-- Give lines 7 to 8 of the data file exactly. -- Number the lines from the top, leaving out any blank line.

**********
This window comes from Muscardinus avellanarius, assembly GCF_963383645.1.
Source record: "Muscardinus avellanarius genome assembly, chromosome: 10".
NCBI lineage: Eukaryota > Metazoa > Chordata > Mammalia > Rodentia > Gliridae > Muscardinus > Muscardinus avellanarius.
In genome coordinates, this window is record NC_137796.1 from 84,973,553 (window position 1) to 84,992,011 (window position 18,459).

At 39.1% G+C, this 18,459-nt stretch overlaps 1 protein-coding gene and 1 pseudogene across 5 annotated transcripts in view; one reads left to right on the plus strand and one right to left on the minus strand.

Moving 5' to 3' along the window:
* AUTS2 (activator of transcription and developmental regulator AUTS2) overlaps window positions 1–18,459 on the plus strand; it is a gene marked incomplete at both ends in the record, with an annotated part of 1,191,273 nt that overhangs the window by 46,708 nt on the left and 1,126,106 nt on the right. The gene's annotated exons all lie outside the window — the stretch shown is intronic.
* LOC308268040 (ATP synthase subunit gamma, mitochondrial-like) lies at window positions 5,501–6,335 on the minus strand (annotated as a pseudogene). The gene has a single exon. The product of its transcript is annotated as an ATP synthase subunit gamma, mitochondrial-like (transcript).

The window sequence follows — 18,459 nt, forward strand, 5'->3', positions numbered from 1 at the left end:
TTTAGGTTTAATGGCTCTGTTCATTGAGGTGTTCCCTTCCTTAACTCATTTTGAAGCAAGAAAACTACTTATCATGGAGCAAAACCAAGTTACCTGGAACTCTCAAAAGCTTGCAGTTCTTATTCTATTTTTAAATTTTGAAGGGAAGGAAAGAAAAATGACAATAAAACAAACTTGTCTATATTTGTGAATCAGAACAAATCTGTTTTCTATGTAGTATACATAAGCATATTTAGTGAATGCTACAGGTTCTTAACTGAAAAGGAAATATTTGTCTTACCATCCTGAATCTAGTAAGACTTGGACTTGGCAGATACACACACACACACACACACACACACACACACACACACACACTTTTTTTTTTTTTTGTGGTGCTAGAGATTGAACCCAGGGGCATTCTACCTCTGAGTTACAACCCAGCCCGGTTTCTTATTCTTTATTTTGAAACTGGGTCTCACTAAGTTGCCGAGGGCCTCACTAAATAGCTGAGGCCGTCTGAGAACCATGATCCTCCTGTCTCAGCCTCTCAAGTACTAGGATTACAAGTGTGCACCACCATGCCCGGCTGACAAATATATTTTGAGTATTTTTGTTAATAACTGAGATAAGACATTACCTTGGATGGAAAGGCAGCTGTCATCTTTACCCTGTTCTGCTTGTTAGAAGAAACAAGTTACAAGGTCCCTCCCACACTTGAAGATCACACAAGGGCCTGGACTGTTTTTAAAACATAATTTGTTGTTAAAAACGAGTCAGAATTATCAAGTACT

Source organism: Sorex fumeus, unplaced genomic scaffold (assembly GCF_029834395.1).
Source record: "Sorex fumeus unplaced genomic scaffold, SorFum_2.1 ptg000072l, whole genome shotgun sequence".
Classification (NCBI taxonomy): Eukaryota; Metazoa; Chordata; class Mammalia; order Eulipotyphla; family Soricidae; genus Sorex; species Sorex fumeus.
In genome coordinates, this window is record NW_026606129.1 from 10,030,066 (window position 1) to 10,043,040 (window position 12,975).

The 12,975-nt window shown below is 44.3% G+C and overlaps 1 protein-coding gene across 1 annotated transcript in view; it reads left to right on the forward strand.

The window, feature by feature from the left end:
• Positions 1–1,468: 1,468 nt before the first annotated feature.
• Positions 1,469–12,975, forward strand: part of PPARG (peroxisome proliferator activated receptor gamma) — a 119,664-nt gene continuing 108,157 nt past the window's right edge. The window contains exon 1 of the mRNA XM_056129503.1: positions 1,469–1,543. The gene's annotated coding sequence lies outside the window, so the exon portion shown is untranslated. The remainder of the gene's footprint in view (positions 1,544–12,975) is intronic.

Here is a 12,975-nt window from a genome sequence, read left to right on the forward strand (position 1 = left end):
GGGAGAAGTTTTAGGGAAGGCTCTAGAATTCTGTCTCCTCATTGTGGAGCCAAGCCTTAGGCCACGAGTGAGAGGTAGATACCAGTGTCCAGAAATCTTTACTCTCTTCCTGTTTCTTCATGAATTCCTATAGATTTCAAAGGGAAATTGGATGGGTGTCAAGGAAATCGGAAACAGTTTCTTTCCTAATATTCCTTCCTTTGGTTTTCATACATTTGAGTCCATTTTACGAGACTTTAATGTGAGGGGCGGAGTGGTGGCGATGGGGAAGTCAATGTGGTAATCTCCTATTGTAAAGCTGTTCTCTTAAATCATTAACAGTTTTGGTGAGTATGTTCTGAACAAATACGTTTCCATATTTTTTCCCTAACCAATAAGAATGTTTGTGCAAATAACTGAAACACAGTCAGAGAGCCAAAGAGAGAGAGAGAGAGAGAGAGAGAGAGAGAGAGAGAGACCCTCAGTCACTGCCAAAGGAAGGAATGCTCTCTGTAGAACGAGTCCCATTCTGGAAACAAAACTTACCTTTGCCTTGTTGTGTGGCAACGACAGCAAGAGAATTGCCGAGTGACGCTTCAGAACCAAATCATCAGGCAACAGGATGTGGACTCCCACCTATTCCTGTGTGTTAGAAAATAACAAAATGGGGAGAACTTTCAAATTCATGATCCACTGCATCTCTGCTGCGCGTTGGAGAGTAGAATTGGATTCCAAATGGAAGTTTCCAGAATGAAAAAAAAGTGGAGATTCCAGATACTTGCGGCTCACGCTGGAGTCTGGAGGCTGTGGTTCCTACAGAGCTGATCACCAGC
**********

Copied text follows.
* AUTS2 (activator of transcription and developmental regulator AUTS2) overlaps window positions 1–18,459 on the plus strand; it is a gene marked incomplete at both ends in the record, with an annotated part of 1,191,273 nt that overhangs the window by 46,708 nt on the left and 1,126,106 nt on the right. The gene's annotated exons all lie outside the window — the stretch shown is intronic.
* LOC308268040 (ATP synthase subunit gamma, mitochondrial-like) lies at window positions 5,501–6,335 on the minus strand (annotated as a pseudogene). The gene has a single exon. The product of its transcript is annotated as an ATP synthase subunit gamma, mitochondrial-like (transcript).